Vince Champion was temporarily stopped at the entrance to Universal Orlando Resort because he was wearing a T-shirt with the words "Retired Police Officer" across the front.
Champion, who is in fact a retired police officer, was eventually allowed into the park while wearing the shirt.
A Florida retiree wearing a T-shirt that read “Retired Police Officer” across the front was temporarily prevented from entering the Universal Studios theme park in Orlando, Florida, sparking internet outrage.
Readers saw a viral headline from the right-leaning, police-oriented blog Blue Lives Matter, which read, “Universal Studios Stops Retired Cop, Says ‘Police’ Shirt Is Not Allowed In Park,” and asked Snopes to verify the claim.
Yes, the man, Vince Champion of Ormond Beach, Florida, was stopped at the gate by park employees, because Universal Orlando Resort has a policy that guests are not allowed to wear clothing that could be mistaken for those belonging to active emergency personnel. Perhaps missing in some of the internet outrage, though, was the fact Champion was eventually allowed inside.
Champion told local news station WESH that he and his girlfriend went to the resort on Nov. 1, 2019, to enjoy the park’s new “Halloween Horror Nights” exhibit, but that he was stopped at the entrance by security guards, who told him he couldn’t go in wearing anything that said “police officer” on it. In addition to the words on the shirt’s front, the back of Champion’s shirt had a picture of a skull over an American flag with a blue stripe through the middle and the words, “My time in uniform is over but my watch never ends.”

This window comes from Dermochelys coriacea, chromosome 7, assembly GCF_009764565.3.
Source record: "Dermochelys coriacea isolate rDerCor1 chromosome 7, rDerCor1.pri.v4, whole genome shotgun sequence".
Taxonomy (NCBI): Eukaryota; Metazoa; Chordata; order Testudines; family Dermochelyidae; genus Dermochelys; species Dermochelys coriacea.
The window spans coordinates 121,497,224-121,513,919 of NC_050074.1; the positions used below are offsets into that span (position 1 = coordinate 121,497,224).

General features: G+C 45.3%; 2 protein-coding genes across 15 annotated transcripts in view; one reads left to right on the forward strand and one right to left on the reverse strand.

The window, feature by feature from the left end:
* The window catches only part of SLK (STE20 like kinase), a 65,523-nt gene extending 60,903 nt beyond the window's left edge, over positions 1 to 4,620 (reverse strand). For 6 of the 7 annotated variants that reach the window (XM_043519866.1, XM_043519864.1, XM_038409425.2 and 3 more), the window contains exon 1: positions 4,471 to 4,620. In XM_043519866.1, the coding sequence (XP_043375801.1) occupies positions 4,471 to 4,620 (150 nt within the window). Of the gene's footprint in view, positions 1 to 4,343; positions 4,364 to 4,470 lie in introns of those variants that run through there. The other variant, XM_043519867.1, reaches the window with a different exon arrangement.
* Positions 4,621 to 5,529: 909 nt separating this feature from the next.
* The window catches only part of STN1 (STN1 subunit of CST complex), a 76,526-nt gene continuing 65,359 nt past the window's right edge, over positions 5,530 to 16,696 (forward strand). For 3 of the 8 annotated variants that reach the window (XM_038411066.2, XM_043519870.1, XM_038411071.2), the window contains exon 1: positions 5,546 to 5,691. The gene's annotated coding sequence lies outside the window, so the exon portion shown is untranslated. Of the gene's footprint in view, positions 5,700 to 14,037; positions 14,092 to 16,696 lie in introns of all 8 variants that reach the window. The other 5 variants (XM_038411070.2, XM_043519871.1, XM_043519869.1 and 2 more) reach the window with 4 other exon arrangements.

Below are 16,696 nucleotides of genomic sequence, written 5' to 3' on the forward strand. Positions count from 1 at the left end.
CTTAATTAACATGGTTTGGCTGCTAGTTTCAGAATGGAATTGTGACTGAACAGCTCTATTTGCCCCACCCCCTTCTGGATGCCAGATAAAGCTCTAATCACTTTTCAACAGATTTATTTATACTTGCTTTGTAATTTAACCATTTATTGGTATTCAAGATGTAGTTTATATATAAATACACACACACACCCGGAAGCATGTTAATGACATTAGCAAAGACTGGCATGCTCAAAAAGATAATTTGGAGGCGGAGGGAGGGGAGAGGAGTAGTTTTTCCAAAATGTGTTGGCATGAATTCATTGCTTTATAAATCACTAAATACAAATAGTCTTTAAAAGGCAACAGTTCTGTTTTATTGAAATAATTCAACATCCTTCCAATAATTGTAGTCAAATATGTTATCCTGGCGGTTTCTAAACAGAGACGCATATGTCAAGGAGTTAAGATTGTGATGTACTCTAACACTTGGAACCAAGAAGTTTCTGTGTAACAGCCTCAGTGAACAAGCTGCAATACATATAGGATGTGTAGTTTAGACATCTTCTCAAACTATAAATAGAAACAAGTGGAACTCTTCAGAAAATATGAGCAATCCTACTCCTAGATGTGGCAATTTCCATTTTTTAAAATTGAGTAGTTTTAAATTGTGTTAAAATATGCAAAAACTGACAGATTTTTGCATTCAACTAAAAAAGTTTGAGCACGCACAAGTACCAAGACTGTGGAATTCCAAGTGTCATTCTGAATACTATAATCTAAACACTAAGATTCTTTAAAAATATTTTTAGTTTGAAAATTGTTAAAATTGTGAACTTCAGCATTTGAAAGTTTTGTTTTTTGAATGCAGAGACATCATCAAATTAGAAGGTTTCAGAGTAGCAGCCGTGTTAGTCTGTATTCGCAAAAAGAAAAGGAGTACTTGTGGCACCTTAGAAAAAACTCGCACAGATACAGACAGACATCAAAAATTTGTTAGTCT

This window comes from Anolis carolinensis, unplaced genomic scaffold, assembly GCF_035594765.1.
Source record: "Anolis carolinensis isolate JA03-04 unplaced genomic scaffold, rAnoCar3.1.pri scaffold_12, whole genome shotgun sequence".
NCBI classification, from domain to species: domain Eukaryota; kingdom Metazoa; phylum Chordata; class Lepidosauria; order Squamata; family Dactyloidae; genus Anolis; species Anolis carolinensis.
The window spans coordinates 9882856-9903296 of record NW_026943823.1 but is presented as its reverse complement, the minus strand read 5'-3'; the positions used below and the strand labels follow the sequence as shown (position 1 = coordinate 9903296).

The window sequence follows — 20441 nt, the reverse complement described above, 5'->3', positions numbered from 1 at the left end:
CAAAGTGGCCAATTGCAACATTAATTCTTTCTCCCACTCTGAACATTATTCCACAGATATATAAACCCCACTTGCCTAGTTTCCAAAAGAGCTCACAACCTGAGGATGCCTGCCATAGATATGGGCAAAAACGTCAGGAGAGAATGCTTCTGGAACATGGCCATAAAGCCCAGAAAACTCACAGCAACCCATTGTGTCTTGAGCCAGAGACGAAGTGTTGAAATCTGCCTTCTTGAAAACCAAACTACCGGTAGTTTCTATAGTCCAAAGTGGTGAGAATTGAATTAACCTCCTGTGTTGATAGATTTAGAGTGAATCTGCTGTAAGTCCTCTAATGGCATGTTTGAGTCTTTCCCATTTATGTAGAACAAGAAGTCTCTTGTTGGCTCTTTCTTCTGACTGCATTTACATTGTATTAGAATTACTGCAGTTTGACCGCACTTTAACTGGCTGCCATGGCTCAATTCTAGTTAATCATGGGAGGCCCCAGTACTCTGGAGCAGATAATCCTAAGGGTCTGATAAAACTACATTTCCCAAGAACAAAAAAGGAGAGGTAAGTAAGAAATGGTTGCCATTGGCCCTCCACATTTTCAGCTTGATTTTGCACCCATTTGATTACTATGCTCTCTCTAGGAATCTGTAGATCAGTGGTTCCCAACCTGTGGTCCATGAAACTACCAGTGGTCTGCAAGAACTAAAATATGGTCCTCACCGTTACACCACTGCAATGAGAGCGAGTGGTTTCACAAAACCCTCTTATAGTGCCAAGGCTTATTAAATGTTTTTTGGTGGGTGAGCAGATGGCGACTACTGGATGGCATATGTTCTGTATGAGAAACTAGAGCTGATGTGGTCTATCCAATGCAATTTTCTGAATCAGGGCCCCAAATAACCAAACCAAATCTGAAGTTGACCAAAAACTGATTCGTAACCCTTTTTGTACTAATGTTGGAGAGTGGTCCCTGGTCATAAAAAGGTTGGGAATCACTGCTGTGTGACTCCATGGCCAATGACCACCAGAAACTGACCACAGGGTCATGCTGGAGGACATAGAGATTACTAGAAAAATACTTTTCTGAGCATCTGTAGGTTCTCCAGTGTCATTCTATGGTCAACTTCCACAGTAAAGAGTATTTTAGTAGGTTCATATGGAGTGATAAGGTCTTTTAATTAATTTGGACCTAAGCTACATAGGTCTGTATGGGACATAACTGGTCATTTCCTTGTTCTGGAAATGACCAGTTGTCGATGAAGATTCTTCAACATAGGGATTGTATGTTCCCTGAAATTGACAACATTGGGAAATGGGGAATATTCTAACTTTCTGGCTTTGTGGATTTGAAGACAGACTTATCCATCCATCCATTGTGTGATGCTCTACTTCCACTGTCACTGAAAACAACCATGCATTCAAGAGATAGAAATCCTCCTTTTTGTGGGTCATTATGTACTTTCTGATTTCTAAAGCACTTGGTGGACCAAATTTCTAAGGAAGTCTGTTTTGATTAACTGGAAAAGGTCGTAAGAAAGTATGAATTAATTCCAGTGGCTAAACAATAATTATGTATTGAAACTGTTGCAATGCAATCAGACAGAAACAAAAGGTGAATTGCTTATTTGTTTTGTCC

Park policy states that guests aren’t allowed inside while wearing anything “that represents someone as emergency personnel,” although Champion countered that he didn’t believe his T-shirt could be mistaken for an on-duty uniform. He also told WESH that even if it was mistaken, he is still a reserve officer and could help in the event of an emergency. Staff let him in.
We contacted a spokesperson for the park, who confirmed Champion’s own statement that he was briefly stopped but eventually admitted into the park wearing the shirt.
Although the park issued a statement that said the policy was intended to avoid confusion, Champion told WESH that he believed he was “profiled as law enforcement, properly so, and that’s why you didn’t want me in there.”
A statement from a park spokesperson to WESH said the intent of the policy is not to pick on guests with law-enforcement backgrounds: “We want our guests and team members to be able to easily identify active, working, law enforcement. We do not permit guests to wear clothing or items that could cause confusion.”